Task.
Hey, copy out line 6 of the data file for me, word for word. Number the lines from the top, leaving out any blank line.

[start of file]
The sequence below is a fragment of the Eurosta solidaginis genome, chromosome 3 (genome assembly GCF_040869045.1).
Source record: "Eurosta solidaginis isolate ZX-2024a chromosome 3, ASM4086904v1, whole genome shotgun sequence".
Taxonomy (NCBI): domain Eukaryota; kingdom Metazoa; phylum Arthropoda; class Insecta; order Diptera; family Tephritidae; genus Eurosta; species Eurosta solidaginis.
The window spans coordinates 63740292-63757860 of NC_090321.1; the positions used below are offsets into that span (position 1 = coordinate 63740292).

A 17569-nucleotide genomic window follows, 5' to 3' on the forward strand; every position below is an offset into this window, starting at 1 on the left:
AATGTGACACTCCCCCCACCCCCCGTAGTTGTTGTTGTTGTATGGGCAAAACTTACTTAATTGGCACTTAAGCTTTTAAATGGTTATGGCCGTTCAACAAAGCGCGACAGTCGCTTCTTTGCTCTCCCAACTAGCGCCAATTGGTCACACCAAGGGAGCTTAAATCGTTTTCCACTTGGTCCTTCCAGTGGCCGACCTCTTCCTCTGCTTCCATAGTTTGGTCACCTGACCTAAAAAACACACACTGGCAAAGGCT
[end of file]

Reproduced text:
AATGTGACACTCCCCCCACCCCCCGTAGTTGTTGTTGTTGTATGGGCAAAACTTACTTAATTGGCACTTAAGCTTTTAAATGGTTATGGCCGTTCAACAAAGCGCGACAGTCGCTTCTTTGCTCTCCCAACTAGCGCCAATTGGTCACACCAAGGGAGCTTAAATCGTTTTCCACTTGGTCCTTCCAGTGGCCGACCTCTTCCTCTGCTTCCATAGTTTGGTCACCTGACCTAAAAAACACACACTGGCAAAGGCT